The Israeli Embassy in Budapest spoke out against a bust of Hungarian leader and Nazi collaborator Miklós Horthy being installed in Hungary’s Parliament this week.
“It is hard to imagine that in modern Hungary in the heart of Europe,” the embassy said in an official statement on Wednesday, “there are still political circles that are busy glorifying a person who was also responsible for the inhumane sufferings and death of hundreds of thousands of Hungarian citizens, among them the majority of the Jewish community.
“There is no room and tolerance for antisemitism and antisemitic ideas, period,” the embassy stated.
The far-right Mi Hazánk (“Our Homeland”) Party announced the bust’s installation in the office of the party’s vice president Dóra Dúró on Tuesday, saying they were repaying a historic debt, according to Hungarian news site Telex.
The move was not coordinated with Hungarian House Speaker László Kövér, Telex reported, and he did not allow the party to use an official conference room to make the announcement.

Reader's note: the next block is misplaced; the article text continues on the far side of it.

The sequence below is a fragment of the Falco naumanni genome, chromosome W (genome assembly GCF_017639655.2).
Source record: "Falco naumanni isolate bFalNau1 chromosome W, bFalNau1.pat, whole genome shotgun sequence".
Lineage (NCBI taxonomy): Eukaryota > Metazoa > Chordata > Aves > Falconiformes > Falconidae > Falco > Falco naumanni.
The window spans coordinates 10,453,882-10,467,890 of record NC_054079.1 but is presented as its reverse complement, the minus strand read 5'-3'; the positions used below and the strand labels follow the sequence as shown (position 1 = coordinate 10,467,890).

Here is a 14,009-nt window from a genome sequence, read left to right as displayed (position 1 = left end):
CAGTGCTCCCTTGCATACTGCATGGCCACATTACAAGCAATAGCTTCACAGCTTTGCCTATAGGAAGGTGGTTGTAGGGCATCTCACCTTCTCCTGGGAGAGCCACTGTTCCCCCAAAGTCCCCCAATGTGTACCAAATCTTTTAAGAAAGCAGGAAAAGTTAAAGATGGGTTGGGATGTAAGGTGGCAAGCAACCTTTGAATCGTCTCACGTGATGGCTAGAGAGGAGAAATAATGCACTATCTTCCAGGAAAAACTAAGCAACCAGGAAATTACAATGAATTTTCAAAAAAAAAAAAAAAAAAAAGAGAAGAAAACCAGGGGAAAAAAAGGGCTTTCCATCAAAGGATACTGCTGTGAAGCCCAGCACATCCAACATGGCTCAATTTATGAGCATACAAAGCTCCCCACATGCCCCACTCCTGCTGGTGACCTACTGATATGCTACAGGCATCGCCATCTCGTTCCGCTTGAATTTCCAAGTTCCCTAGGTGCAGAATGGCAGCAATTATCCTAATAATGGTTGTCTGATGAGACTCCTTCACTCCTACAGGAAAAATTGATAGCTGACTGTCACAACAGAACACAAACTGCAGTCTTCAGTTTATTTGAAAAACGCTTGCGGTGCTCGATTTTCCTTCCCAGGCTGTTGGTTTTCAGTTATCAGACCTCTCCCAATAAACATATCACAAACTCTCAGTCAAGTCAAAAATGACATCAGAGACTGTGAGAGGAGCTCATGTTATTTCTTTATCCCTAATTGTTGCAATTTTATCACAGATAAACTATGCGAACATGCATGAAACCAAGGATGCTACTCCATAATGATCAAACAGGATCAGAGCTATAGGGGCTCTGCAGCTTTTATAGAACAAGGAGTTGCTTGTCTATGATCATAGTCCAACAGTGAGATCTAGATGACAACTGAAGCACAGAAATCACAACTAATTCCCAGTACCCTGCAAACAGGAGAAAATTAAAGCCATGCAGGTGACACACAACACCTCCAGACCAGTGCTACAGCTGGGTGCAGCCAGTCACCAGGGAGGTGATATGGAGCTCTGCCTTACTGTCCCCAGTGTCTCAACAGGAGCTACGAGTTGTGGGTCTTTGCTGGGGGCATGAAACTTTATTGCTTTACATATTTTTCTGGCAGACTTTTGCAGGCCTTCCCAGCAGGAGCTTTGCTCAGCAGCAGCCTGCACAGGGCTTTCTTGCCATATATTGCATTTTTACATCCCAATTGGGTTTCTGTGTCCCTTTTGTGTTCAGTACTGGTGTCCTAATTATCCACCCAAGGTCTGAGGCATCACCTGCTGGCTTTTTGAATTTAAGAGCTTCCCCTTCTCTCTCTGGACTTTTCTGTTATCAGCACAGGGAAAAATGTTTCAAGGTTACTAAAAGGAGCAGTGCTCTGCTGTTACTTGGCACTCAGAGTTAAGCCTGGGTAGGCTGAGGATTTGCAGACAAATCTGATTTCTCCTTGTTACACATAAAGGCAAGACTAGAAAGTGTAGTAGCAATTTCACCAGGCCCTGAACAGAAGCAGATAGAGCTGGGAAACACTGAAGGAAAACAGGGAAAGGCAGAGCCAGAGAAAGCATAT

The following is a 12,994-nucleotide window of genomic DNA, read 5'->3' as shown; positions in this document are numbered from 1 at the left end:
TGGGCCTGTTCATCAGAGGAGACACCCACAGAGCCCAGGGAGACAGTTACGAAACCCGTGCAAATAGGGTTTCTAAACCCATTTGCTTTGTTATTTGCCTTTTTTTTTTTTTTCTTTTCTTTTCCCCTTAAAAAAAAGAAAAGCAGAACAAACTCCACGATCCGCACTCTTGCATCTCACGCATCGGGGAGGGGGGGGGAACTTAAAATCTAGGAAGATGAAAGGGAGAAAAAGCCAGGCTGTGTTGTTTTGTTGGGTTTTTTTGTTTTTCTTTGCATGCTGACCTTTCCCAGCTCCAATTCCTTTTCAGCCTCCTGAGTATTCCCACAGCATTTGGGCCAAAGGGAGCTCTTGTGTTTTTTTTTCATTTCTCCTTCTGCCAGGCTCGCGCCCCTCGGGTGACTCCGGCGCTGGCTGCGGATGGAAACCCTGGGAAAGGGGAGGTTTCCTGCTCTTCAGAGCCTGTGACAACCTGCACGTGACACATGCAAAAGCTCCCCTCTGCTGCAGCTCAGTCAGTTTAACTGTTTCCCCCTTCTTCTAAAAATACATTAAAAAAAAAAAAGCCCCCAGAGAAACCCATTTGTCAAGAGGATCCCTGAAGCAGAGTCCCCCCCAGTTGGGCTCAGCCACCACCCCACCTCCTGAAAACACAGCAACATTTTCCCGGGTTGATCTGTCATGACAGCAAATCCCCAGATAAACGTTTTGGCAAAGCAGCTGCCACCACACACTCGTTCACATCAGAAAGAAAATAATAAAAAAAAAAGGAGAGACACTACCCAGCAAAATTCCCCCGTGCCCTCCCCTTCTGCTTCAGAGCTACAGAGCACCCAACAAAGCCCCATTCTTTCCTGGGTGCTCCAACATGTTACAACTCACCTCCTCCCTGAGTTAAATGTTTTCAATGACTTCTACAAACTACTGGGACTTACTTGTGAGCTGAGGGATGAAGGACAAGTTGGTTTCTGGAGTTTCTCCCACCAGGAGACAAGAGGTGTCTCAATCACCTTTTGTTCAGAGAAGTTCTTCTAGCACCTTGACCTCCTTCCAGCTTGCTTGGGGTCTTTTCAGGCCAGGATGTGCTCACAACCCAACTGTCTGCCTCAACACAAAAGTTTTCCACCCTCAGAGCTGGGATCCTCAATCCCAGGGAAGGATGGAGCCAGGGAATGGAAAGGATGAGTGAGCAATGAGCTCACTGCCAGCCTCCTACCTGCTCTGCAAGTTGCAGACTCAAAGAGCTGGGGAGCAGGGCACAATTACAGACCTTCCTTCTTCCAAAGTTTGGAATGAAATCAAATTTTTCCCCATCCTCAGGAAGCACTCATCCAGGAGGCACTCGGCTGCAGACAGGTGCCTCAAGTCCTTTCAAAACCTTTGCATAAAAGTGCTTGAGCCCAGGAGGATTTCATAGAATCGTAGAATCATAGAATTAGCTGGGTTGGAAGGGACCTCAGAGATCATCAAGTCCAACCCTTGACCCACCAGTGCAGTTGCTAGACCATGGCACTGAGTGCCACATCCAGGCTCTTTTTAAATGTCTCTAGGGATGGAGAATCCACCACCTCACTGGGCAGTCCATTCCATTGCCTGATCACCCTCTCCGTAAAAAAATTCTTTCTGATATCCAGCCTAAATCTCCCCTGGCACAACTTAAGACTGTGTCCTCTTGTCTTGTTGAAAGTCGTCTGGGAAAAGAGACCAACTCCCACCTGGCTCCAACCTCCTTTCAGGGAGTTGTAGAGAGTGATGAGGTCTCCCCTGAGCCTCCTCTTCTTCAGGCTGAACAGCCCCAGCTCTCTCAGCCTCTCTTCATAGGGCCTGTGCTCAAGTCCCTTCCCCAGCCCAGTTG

Who was Miklós Horthy?
Horthy was a fascist leader of Hungary who aligned the country with Nazi Germany against the Soviet Union, killing 63,000 Jews before the Nazi occupation. When it looked like the Nazis would lose, Horthy tried to change sides to the allies, and Germany invaded Hungary, deporting 437,000 Hungarian Jews to Auschwitz, gassing most immediately.
Horthy directly approved some of the massacres and deportations of Jews and other populations that were carried out by the Hungarian armed forces during the Nazi occupation.
A Mi Hazánk lawmaker claimed on Hungarian TV that “grateful Jews” laid a wreath on Horthy’s grave, and that there have been “historical falsifications” about his legacy.
Federation of Hungarian Jewish Communities president András Heisler said in response that “75% of Hungarian Jews cannot be grateful to Horthy because they were murdered in World War II and the Holocaust.
“The largest Hungarian cemetery is in Auschwitz,” Heisler said. “To say that grateful Jews are laying wreaths on Horthy’s grave, I think that is not true on the one hand, and on the other hand, it is disgusting cynicism.”
"75% of Hungarian Jews cannot be grateful to Horthy because they were murdered in World War II and the Holocaust."András Heisler
The Federation of Hungarian Jewish Communities said in an official statement that placing the bust in parliament was illegal, and called on Kövér to remove it.